Things You'll Need
Gravel and larger rocks
Keeping fish has become a popular pastime. Although aquariums large and small can be purchased to contain nearly every species of fish imaginable, some people choose to raise their fish in larger containers such as 55-gallon drums. These drums allow you to house larger species of fish and can easily be placed outdoors to beautify your landscape. Growing fish in 55-gallon drums is not difficult and requires just a few readily available items.
Wash out your drum with a generous amount of clean water. Any dust or grime in the drum can make your fish ill, so scrub the interior well and turn the drum upside down, allowing it to dry completely.
Line the bottom of your drum with an inch or two of gravel, placing a few larger rocks on top of the gravel. The natural habitat of most species of fish includes a gravel floor with bigger rocks to hide under and around, so adding these to your drum will mimic their normal environment.
Add some natural cover to your drum. Elements such as plants, deadwood and floating logs can be found in most bodies of water, and providing your fish with such cover will give them a few places to hide and feel safe. You can harvest these items from your property or purchase them from an aquarium supply store.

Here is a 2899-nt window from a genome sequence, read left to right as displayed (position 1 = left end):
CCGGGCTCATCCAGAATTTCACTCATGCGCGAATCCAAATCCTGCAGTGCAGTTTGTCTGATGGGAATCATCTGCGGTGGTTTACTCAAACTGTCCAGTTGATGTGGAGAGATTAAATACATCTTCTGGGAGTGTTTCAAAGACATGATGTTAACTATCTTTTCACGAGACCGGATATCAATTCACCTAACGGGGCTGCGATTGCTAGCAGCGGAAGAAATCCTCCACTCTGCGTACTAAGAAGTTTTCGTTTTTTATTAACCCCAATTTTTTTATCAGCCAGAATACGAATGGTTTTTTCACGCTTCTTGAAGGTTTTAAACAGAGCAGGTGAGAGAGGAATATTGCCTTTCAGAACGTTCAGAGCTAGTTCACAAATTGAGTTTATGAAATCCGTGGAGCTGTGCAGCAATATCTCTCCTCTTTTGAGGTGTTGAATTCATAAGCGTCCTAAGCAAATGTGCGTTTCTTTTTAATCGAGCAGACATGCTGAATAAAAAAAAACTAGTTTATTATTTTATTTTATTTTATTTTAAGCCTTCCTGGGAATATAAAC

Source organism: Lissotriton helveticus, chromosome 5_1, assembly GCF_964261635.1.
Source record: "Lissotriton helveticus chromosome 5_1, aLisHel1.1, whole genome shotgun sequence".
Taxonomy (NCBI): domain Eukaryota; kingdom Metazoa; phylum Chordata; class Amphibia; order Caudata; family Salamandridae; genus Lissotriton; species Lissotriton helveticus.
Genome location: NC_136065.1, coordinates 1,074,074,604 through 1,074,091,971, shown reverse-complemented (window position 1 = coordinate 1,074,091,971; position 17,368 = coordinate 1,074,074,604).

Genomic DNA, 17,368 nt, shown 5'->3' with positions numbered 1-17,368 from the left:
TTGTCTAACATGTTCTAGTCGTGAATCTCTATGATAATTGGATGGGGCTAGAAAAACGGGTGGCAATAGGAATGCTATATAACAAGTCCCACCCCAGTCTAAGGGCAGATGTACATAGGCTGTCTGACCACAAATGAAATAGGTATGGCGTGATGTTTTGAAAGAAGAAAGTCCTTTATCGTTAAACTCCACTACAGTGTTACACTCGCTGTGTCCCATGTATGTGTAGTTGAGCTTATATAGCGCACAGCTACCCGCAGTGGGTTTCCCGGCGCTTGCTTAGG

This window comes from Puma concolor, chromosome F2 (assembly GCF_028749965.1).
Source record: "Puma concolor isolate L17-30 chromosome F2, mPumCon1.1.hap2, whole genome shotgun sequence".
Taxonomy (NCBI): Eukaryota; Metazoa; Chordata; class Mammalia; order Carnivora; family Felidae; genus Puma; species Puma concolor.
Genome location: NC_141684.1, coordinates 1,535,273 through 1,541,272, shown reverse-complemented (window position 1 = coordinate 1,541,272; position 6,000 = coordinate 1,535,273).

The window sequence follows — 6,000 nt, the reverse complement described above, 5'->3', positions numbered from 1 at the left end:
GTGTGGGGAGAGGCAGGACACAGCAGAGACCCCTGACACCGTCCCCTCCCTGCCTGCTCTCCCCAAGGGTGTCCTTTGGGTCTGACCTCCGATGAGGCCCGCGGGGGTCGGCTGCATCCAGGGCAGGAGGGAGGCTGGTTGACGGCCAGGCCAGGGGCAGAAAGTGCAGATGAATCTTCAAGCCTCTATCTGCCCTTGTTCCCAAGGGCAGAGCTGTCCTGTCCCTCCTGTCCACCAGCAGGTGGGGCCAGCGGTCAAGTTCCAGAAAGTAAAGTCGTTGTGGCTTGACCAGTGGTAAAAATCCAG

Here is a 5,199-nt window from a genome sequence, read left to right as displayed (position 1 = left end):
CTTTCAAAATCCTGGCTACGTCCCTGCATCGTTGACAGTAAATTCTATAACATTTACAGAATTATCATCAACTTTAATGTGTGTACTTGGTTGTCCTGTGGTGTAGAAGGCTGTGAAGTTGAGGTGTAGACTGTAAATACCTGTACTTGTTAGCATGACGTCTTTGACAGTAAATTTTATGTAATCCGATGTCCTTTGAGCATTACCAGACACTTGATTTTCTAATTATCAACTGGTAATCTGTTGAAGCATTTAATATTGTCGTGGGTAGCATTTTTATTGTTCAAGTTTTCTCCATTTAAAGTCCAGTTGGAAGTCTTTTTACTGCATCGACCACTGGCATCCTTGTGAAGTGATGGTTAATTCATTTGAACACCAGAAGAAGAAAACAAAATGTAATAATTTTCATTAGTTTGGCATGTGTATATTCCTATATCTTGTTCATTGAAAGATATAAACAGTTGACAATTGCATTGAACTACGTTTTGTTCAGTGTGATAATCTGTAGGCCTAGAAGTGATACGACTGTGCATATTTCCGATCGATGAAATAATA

Set your pump down into your drum, resting it on the gravel bottom. The pump will agitate and add oxygen to the water, which is necessary to prevent algae growth and sustain your fish. A pump designed for a 40-gallon aquarium will be adequate for oxygenating your drum.
Fill your drum with clean, fresh water. Lay the hose down on the bottom of the drum. To avoid disturbing your plants, begin running the water at a low rate. Once the drum is full, let it sit for at least 24 hours before adding your fish. That will allow the chlorine in the water -- which is harmful to most fish species -- to evaporate.
Place your fish in the water slowly, pouring them, along with the water from the container in which you transported them, into the drum. Your fish will appear agitated for a few minutes, but they will eventually calm down and explore their new environment. To allow them to become accustomed to the drum, let them relax for at least a day before feeding.
Feed your fish a commercially available fish food once a day. Different species of fish require different types of food, so purchase a food specifically formulated for your fish. You can supplement their diet with small insects such as crickets and worms to replicate what they would eat in the wild. To prevent overfeeding, only feed as much as your fish will consume in a few minutes.
Examine your barrel weekly for algae and cloudy water. If you find these conditions, drain one-third of the water from the barrel and refill the barrel with clean water. This water change will help clean up any contaminants.
Never mix fish species unless you are sure they are compatible. Many species of fish are highly aggressive and will attack and even kill more docile species. If you are unsure, speak with an experienced fish owner to determine the compatibility of your fish.
Louise Lawson has been a published author and editor for more than 10 years. Lawson specializes in pet and food-related articles, utilizing her 15 years as a sous chef and as a dog breeder, handler and trainer to produce pieces for online and print publications.